The GDC Blog
Today’s global economy requires companies to have the ability to spatially visualize their data for analysis. That is, companies must be able to link the data in their database to a location. Typically, the information in a company’s database stores the address of a customer or delivery point of a service, but an address alone will not allow the visualization of the complete dataset.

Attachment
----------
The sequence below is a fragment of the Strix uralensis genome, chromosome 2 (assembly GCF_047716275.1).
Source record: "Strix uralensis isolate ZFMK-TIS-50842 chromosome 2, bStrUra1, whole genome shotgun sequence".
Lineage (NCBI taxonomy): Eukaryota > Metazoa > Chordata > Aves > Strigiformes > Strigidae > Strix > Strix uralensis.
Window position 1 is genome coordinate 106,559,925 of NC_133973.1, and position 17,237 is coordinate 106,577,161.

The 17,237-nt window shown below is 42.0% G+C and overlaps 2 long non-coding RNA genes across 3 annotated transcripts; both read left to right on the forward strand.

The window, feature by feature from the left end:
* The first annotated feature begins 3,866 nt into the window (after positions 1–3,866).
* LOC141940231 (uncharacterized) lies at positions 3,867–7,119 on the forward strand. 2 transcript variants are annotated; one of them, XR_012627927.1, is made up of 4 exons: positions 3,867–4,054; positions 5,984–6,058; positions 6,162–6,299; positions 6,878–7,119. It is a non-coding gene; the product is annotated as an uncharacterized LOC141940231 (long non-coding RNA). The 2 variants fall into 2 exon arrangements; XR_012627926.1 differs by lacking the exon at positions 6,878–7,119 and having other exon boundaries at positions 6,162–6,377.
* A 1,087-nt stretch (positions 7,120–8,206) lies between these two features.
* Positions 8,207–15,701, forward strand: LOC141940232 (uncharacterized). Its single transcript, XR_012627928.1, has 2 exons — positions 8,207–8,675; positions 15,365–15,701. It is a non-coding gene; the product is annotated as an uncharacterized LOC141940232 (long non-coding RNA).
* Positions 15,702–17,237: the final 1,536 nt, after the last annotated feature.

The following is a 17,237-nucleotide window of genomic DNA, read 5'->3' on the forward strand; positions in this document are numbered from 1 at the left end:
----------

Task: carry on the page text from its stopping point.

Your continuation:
In order to visualize this data, each address must be assigned a unique spot upon the earth’s surface; by assigning a location, such as longitude and latitude coordinates, each address can be mapped and analyzed. This process is refereed to as geocoding. By geocoding companies can identify areas from which their customers are located, and thus identify the areas to target new customers; or companies making deliveries can identify delivery point and visualize optimal routes of delivery. Geocoding is a complicated task that requires high standards of accuracy using less then perfect data. Address data comes with an inherent degree of uncertainty. There are multiple formats around the world, each varying in style and the amount of information given. One location can have multiple addresses or one address can refer to multiple locations. It is important for companies to ensure that the addresses in their database are as accurate as possible and many government postal systems offer programs which allow companies to test their address files against a national address file.